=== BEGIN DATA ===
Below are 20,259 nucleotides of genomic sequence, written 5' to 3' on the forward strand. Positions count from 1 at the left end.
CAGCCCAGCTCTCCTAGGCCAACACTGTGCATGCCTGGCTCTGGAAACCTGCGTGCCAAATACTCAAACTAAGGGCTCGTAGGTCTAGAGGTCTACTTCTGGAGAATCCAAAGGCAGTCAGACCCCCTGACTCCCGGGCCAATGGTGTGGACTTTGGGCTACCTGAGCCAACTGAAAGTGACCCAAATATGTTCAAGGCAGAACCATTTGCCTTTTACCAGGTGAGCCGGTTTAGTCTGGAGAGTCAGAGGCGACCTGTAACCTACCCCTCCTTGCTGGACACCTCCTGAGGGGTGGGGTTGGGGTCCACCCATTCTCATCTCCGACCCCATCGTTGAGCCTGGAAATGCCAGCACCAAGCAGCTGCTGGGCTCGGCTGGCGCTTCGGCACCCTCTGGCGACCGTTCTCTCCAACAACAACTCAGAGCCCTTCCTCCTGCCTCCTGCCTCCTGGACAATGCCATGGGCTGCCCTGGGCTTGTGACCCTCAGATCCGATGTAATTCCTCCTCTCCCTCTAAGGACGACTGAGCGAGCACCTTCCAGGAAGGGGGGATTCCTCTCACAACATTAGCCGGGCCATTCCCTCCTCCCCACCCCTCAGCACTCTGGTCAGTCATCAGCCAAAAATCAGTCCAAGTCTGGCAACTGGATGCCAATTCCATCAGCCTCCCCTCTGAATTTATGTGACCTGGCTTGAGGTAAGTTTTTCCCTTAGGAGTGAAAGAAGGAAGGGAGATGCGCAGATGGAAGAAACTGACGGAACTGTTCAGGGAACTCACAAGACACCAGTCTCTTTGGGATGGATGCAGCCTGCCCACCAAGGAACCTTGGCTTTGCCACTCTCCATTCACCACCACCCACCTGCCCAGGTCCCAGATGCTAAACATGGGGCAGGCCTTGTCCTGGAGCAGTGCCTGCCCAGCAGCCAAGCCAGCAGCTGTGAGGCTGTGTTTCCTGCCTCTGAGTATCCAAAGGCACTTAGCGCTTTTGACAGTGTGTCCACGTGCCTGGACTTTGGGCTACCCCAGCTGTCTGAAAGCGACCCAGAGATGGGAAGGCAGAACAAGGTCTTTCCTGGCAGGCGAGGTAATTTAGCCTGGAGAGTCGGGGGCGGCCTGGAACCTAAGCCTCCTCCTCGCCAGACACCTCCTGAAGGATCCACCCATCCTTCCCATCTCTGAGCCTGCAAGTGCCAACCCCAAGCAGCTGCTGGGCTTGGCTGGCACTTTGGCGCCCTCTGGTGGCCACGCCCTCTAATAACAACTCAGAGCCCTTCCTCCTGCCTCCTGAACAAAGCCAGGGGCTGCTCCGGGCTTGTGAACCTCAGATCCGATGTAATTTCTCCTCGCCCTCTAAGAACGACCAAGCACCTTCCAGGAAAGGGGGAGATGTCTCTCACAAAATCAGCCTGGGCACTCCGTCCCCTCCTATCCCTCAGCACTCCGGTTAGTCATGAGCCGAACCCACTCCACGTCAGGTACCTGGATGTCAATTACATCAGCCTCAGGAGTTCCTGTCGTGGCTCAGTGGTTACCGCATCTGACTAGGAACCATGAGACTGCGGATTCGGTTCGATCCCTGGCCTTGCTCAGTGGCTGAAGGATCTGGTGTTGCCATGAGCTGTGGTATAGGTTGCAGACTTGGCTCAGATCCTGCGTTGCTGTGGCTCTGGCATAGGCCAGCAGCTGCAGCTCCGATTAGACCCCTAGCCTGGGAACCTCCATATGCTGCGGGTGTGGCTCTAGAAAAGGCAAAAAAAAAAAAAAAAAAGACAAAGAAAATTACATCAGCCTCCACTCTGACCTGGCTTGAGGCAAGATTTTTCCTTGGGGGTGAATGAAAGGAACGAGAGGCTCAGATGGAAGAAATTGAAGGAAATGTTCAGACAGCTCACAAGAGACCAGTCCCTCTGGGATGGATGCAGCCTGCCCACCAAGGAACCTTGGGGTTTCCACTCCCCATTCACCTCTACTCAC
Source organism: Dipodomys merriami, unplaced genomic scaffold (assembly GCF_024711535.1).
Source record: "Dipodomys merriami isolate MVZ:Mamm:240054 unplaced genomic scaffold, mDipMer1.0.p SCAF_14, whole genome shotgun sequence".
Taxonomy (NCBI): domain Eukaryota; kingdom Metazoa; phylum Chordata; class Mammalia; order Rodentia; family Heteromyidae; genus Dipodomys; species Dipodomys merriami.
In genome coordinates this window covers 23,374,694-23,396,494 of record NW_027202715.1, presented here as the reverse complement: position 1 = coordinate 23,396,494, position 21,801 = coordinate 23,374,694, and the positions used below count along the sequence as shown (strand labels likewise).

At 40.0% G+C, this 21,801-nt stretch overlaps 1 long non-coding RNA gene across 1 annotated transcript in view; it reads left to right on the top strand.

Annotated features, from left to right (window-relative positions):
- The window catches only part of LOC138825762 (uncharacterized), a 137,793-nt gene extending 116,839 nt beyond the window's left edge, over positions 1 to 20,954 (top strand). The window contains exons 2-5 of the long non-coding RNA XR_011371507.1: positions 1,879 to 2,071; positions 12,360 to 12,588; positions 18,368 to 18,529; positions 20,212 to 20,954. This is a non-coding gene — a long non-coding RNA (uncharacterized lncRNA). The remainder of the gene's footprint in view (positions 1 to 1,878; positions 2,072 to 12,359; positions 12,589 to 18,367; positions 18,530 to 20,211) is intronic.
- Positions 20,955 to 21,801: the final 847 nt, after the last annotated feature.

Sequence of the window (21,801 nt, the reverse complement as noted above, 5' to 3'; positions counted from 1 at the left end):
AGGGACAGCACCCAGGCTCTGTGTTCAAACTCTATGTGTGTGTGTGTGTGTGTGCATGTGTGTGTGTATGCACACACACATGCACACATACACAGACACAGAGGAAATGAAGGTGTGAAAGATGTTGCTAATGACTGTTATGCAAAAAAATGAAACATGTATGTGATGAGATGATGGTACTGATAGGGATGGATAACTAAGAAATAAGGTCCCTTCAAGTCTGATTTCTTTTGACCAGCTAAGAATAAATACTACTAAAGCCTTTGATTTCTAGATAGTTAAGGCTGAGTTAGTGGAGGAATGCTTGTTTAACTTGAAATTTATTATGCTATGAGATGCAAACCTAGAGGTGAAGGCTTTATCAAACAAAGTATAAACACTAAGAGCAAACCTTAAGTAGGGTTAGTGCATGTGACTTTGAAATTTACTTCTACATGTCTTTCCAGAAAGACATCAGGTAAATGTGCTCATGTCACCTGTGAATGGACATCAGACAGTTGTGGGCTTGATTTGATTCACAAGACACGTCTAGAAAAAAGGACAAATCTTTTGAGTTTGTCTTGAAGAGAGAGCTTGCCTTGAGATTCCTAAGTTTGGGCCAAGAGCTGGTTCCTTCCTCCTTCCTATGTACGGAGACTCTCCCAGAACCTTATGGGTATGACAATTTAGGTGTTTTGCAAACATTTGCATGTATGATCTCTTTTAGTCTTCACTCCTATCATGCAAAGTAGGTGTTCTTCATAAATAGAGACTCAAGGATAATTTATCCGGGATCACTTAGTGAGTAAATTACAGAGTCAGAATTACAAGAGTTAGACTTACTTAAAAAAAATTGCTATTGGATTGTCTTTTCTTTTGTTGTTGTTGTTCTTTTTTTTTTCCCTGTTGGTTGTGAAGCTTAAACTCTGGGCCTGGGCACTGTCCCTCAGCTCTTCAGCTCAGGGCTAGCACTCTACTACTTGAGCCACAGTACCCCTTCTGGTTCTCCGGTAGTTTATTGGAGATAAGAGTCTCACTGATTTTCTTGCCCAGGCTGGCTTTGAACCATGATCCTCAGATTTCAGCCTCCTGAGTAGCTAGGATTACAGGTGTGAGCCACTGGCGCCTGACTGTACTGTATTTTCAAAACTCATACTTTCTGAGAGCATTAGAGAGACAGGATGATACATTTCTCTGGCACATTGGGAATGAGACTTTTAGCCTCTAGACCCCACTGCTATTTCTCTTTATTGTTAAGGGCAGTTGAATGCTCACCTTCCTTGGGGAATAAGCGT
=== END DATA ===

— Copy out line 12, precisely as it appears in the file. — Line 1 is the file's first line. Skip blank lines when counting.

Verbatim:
AGGGACAGCACCCAGGCTCTGTGTTCAAACTCTATGTGTGTGTGTGTGTGTGTGCATGTGTGTGTGTATGCACACACACATGCACACATACACAGACACAGAGGAAATGAAGGTGTGAAAGATGTTGCTAATGACTGTTATGCAAAAAAATGAAACATGTATGTGATGAGATGATGGTACTGATAGGGATGGATAACTAAGAAATAAGGTCCCTTCAAGTCTGATTTCTTTTGACCAGCTAAGAATAAATACTACTAAAGCCTTTGATTTCTAGATAGTTAAGGCTGAGTTAGTGGAGGAATGCTTGTTTAACTTGAAATTTATTATGCTATGAGATGCAAACCTAGAGGTGAAGGCTTTATCAAACAAAGTATAAACACTAAGAGCAAACCTTAAGTAGGGTTAGTGCATGTGACTTTGAAATTTACTTCTACATGTCTTTCCAGAAAGACATCAGGTAAATGTGCTCATGTCACCTGTGAATGGACATCAGACAGTTGTGGGCTTGATTTGATTCACAAGACACGTCTAGAAAAAAGGACAAATCTTTTGAGTTTGTCTTGAAGAGAGAGCTTGCCTTGAGATTCCTAAGTTTGGGCCAAGAGCTGGTTCCTTCCTCCTTCCTATGTACGGAGACTCTCCCAGAACCTTATGGGTATGACAATTTAGGTGTTTTGCAAACATTTGCATGTATGATCTCTTTTAGTCTTCACTCCTATCATGCAAAGTAGGTGTTCTTCATAAATAGAGACTCAAGGATAATTTATCCGGGATCACTTAGTGAGTAAATTACAGAGTCAGAATTACAAGAGTTAGACTTACTTAAAAAAAATTGCTATTGGATTGTCTTTTCTTTTGTTGTTGTTGTTCTTTTTTTTTTCCCTGTTGGTTGTGAAGCTTAAACTCTGGGCCTGGGCACTGTCCCTCAGCTCTTCAGCTCAGGGCTAGCACTCTACTACTTGAGCCACAGTACCCCTTCTGGTTCTCCGGTAGTTTATTGGAGATAAGAGTCTCACTGATTTTCTTGCCCAGGCTGGCTTTGAACCATGATCCTCAGATTTCAGCCTCCTGAGTAGCTAGGATTACAGGTGTGAGCCACTGGCGCCTGACTGTACTGTATTTTCAAAACTCATACTTTCTGAGAGCATTAGAGAGACAGGATGATACATTTCTCTGGCACATTGGGAATGAGACTTTTAGCCTCTAGACCCCACTGCTATTTCTCTTTATTGTTAAGGGCAGTTGAATGCTCACCTTCCTTGGGGAATAAGCGT